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[1] Bruce C. Brown, Physics Today, March 1988, P. 13.

[2] Curt Stern and Eva R. Sherwood, Editors, The Origin of Genetics: A Mendel Source Book, (W. H. Freeman and Company, San Francisco, 1966). Page 152.

[3] Curt Stern and Eva R. Sherwood, Editors, Op. cit., page 137.

[4] Hans Stubbe, History of Genetics, (MIT Press, Cambridge MA, 1972), P. 126 if. This is a translation by T. R. W. Waters of Kurze Geschichte der Genetik.... (Fischer, Jena, 1965, Second Edition).

[5] A. H. Sturtevant, A History of Genetics, (Harper & Row, New York, 1965) Chapter 2.

[6] Robert Olby, Origins of Mendelism, (Univ. of Chicago Press, 1985, Second Edition), Chap. 5.

[7] Orland E. White, Proc. Amer. Phil. Soc. 56, 487-588 (1917).

[8] Stig Blixt in Handbook of Genetics, (Plenum Press, New York and London, 1974), Vol. 2, P. 181-221.

[9] C. D. Darlington, Cytology, (Little, Brown and Co., Boston, 1965), p. 159.

[10] M. J. D. White, The Chromosomes, (Chapman and Hall, London, 1973, Sixth Edition), p. 42. On page 30 White points out that wheat has 7 chromosome sets, each with 6 chromosomes instead of 2, as is the case in common garden peas. This polyploidy enhances the complexity, for the even polyploids - those with 2, 4, 6,... chromosomes in a group - can reproduce sexually, while the odd polyploids can only reproduce by some form of parthenogenesis. This is another experimental mine field that Mendel managed to avoid.

[11] Joshua Lederberg, and E. L. Tatum, Gene Recombination in Escherichia coli, Nature 158, 558, (1946). E. L. Tatum, and Joshua Lederberg, Gene Recombination in the Bacterium Escherichia coli, J. Bacteriology 53, 673-684, (1947).

[12] H. Lamprecht, Arb.Steierm rkischen Landesbibliotek Joanneum Graz 10, 1-29 (1968), Die neue Genenkarte von Pisum und warum Mendel in semen Erbsen-kreuzungen keine Genenkoppelung gefunden hat; quoted in Blixt op. cit.

[13] Sam Singer, Human Genetics, (W. H. Freeman, San Francisco, 1978) p. 8. Singer - mistakenly according to contemporaneous knowledge - takes as a given that the traits that Mendel studied are determined by factors located on different pairs of chromosomes. His conclusion is that Mendel is not only careful, but lucky, too.

[14] E. B. Lewis, in Heritage from Mendel, (Univ. Wisc. Press, Madison, 1967), R. Alexander Brink, Ed., Chap. 3. On page 17 Lewis discusses the generalizations of Mendel, which he judges sound but not without exceptions such as that of linkage. He assumes his reader will recall that five of the seven pairs of traits used by Mendel are functionally interrelated, "in the sense of affecting the color or form of the seeds or seed pods; nevertheless, these five pairs, as well as the other two, are known to assort independently. This observation that the hereditary factors or genes are distributed throughout [one member of a chromosome pair] in a more or less random fashion with respect to their function in development remains valid for many of the known genes of higher organisms. It might well be called Mendel's third law. How fortunate for Mendel that his five functionally related genes did not happen to reside in [a closely linked structure of an operator and the genes it regulates]". In retrospect one sees that the pitfalls Mendel avoided were vicious. But we would be mean-minded, indeed, to chide Mendel's effort for the risks it took, rather than rejoicing in his success.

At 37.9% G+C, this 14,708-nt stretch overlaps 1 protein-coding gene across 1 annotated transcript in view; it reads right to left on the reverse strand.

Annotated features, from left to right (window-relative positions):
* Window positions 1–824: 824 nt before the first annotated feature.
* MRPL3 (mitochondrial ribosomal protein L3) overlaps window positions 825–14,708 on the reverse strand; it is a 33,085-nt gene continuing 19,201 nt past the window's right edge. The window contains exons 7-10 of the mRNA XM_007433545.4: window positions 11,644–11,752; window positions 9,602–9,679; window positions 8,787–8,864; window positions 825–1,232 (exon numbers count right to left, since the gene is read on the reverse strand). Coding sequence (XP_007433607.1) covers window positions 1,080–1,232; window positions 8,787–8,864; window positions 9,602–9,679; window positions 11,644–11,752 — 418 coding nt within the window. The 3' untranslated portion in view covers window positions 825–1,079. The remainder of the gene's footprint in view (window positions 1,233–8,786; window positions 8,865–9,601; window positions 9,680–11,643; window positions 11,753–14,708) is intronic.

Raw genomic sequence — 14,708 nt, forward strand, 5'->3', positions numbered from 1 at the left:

[15] L. C. Dunn, A Short History of Genetics, (McGraw-Hill, New York, 1965), p. 12. Dunn appears to assume that the 7 traits Mendel selected consisted in one gene pair from each of seven groups of linked genes. Such a selection has a probability of 7!/77, or 1/163.4, of occurring randomly.

[16] Is it just the arrogance of a physicist that makes it appear to me that there is a hierarchy of etiological imperatives, starting with biologists at the base, then chemists, with physicists at the top?

[17] Lest the reader falsely conclude that my presence was sought by the prominent members of the physics department staff, I hasten to say that I never knew for certain why the Head of the Department - the M.I.T. administration is top down, authoritarian; no prissy Chairs - assigned me to those office spaces. I had a feeling that it could be solely a demonstration of his power, to use me to invade their spaces. Each of them had elegant, wood paneled office suites, with Sears' serving also as the administration center for the undergraduate physics courses, and over it and the academic staff his secretary, Barbara Thomas, reigned. As it turned out Hardy and Sears were graciously kind to me, and their robustly competent secretaries - Hardy's was Miss Bemen - seemed to enjoy looking out for a young professor. Hardy was full of stories about M.I.T. and Open House exhibits, and tricks played using optical magic, and spectrophotometry. Sears found in me an apt audience to display his latest illustration for the book he was always working on. The phase diagram for water took a lot of effort to get a form acceptable to himself, for example. I profited from their socializing, and from the insight to academic politics that I gained from watching them, and the activities involving them.

[18] Quite recently, and after this manuscript was written, a persuasive letter making these points using examples from the field of particle physics has been published in Physics Today; Harry J. Lipkin, Physics Today, 53, 15 (July 2000). In a letter that follows Lipkin's, Gustav Born again makes the case for his father, Max Born, having introduced Heisenberg to the algebra of matrix mechanics. Some historical facts of the development of physics seem to slip quickly from the collective memory of the physics community.

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